This is the second blog post in a series on motivation – that elusive spark that can fire us to reach for new heights or can flicker out, leaving us flat and empty of ambition and the will to try.
The first post was grounded in a mix of theory and real life practice, though was a bit abstract – more about principles than personal stories. This post recounts a more personal and really insightful discussion with one of my clients, in search of her “lost mojo” as she called it. I found talking things through with her also helped me put in place more of my own journey in motivation.
To respect her privacy I won’t relay her name, though am conscious there are some personal details. Both our stories are from the heart – so to be handled with care.
A Short Background: Mojo Aplenty
She and I have been working together for two and a half years, starting when I taught her to swim as a step to getting into triathlon. She had previously been into marathon running, starting in her fifties and notched up some great times but then plateaued and came to triathlon looking for a new challenge. So someone not short of motivation. She’s been steadily progressing, moving up from Sprint to Olympic distance tris and somehow fitting in more training alongside a young family and a busy job.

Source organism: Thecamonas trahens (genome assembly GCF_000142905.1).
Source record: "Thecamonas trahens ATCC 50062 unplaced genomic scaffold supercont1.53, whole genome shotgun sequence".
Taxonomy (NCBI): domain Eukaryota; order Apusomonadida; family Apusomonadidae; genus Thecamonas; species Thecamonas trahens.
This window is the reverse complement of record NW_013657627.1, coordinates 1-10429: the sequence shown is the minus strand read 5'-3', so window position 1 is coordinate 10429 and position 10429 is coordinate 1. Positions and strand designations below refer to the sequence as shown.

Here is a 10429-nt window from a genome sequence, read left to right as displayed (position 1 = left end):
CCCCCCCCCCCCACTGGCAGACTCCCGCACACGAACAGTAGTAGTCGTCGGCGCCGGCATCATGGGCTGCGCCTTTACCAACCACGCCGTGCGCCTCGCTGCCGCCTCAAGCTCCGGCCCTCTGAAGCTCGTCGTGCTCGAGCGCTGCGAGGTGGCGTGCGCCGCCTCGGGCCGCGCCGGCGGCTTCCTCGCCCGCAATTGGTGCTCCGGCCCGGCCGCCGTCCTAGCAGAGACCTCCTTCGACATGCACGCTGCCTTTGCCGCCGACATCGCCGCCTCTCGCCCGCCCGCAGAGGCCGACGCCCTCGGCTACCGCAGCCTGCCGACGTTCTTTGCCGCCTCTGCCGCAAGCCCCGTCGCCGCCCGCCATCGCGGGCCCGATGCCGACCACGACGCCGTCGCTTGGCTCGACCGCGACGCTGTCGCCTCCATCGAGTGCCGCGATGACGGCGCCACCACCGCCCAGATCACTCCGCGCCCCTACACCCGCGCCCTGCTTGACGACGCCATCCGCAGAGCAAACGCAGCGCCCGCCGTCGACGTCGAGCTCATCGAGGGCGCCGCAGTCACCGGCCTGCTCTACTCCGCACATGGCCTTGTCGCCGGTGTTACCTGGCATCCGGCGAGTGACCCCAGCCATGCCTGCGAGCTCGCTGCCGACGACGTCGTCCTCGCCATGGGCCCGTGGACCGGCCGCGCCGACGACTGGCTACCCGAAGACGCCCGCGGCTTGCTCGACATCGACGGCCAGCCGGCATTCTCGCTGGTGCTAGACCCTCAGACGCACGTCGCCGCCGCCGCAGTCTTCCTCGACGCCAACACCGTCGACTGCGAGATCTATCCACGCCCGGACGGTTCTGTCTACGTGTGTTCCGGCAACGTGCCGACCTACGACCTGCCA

She wanted to make a fast time at her local Half Marathon in February an early goal, with some big swim and tri challenges lying beyond. We prioritised the run training through the Winter and all seemed to be going well, on course for a great performance and experience. It was not to be though – a bit of a gruelling, heavy legged experience with a disappointing time at the end that neither one of us could fully explain.
She had a few light weeks of recovery gradually building back the level of training, aiming for the next adventure in early May. But as she described it, something has been lost – the spark missing that in the past has animated and energised her.
As we talked things through, it was clear that the disappointing run triggered a deeper questioning – should she accept the ticking of time, resigning herself to getting slower with creeping age? Is it worth all the effort, the juggling family and work commitments and always feeling under pressure? Is it time to stop worrying about performances, PBs and places and “just go for fun”? Yet at the same time there’s still a competitive yearning and sense of wanting to find herself at her best. At one point she said “its all very well for others to say ‘just do it for fun’ but if you did great performances in the past it’s easy to let go – I’ve not come from there.”
In this respect, it is noticeable how we often talk about our options as if they were either all one thing or another. It’s either all about pushing for high performance or not at all and taking it easy for enjoyment. The last blog post referred to Psychologist Michael Apter’s notion of serious versus playful motivational states, which might seem to endorse such a positioning of either one thing or the other. But I’m not sure that’s right – and talking it through, I think the choice doesn’t have to be as my client initially described it.